I hope I live up to the great legacy of the Royal Institution and am able to play a positive role in raising science's profile, and science literacy more generally, in Australia!

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Stargazing: Journey in to Space with Dr Duffy and Grace

Alan Duffy

I loved making this short ABC ME series with the wonderfully talented and ever enthusiastic Grace Koh trying to explain the answers to questions that we all think of, while restricting ourselves to a green screen and about 3 minutes in total. You can watch all 5 episodes on iView or catch them as interstitials between your favourite shows on ABC ME. Also who doesn't love a big red button?!

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Todd Sampson's Life on the Line

Alan Duffy

Todd Sampson is insane. There. I said it. I understand physics, I trust 100% in the universality of the laws we explore in Life on the Line, but I certainly don't have 100% trust in the engineering. In episode 3 we discuss Friction by throwing Todd off a bungee jump without it being secured (simply interleaved pages of a phonebook). The principle of geometric amplification of the friction means that these phonebooks won't slip by. Everything else however could go wrong. In episode 4 we discuss Conversation of Energy by using a one tonne wrecking ball. This actually DOES go wrong. Yet still he risks his life. I love Todd's trust in my calculations, I just wish he wouldn't actually put his Life on the Line with them. 

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Stargazing Live: Back to Earth

Alan Duffy

Awesome. In the truest sense of the word. How else to describe Stargazing Live? A national science extravaganza that involved the great on screen scientists of our age (Prof Brian Cox, Prof Chris Lintott, A/Prof Lisa Harvey-Smith) explaining the latest science from the gorgeous Siding Spring Observatory. I was a permanent panel member trying to answer the public's questions on the Back to Earth show that followed Stargazing each night. The public were asked to help us find alien worlds using Exoplanet Explorer, by the of the three nights Brian was able to announce a world with four super-Earths all closer in than Mercury... Insane. I still can't understand how it formed. Truly one of the most incredible experiences I've ever been part of, thanks Stargazing!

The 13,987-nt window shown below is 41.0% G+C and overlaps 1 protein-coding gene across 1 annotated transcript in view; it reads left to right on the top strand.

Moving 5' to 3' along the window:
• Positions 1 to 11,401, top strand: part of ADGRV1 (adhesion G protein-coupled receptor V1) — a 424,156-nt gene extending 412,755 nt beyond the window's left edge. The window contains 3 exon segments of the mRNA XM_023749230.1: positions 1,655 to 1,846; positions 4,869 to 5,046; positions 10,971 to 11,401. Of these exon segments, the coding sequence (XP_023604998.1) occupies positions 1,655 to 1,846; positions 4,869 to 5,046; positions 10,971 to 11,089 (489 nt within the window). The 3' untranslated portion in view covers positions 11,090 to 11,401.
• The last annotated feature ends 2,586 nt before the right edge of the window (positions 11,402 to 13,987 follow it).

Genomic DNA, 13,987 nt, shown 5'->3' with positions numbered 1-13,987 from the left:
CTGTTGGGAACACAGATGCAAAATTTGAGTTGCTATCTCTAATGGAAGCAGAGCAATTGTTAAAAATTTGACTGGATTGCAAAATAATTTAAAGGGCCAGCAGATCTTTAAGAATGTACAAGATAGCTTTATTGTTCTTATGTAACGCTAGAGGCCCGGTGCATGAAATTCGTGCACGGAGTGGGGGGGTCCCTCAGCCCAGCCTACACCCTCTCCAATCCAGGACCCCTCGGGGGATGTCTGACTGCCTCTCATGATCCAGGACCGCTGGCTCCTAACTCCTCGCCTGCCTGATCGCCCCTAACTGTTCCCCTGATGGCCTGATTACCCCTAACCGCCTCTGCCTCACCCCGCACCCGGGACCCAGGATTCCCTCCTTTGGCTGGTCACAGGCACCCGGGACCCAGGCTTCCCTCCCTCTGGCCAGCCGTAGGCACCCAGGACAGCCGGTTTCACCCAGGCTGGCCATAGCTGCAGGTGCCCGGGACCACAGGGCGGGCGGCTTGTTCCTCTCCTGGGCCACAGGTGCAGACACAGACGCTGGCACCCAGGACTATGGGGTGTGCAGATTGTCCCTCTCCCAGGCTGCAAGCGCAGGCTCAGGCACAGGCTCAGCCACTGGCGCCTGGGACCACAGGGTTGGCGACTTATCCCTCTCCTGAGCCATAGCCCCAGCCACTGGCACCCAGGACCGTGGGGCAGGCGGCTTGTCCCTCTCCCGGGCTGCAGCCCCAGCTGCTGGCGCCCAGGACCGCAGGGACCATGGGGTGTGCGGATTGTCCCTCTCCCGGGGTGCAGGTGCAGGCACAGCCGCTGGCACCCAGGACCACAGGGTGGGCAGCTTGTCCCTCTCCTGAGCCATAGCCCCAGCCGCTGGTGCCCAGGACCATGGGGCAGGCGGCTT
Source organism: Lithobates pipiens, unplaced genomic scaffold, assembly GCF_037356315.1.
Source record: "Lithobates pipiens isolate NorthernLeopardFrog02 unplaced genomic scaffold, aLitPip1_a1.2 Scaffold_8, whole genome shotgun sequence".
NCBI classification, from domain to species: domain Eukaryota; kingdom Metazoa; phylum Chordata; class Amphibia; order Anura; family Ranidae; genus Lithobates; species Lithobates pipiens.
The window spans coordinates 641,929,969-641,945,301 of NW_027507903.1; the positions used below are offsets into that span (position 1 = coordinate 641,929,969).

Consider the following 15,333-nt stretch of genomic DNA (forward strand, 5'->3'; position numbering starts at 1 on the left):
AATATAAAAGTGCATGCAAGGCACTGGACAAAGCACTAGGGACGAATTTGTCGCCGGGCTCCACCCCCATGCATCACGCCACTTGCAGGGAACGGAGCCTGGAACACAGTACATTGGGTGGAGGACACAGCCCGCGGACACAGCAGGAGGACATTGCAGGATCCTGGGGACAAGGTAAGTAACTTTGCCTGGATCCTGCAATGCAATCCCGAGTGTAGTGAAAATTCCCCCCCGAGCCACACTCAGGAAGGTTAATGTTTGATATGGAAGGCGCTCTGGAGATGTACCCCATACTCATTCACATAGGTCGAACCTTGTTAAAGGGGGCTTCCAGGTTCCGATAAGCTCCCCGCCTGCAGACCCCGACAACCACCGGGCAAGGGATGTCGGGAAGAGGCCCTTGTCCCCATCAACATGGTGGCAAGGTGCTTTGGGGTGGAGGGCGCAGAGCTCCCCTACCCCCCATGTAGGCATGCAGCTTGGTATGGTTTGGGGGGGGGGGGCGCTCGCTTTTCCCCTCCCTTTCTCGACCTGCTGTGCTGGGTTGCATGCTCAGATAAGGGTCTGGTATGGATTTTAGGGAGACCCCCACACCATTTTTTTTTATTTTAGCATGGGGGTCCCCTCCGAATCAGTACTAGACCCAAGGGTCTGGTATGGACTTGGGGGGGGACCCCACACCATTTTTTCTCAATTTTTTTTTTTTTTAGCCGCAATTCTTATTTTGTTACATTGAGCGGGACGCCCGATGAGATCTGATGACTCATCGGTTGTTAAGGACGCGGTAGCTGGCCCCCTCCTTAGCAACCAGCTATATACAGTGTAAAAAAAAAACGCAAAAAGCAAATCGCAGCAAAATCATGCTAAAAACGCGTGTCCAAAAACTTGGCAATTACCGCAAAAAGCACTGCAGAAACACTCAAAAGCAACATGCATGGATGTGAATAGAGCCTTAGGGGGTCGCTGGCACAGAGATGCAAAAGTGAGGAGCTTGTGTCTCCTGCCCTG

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Cosmic Vertigo is out!

Alan Duffy

The new ABC Radio National science podcast hit the airwaves and I cannot be prouder of this show. Alongside my rantings is the insightful, measured yet ever enthusiastic explanations of my friend and co-star Dr Amanda Bauer. The entire series is run by the ABC's astoundingly talented producer Joel Werner. Subscribe and have a listen wherever you get your podcasts (iTunes).

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Melbhenge goes world-wide

Alan Duffy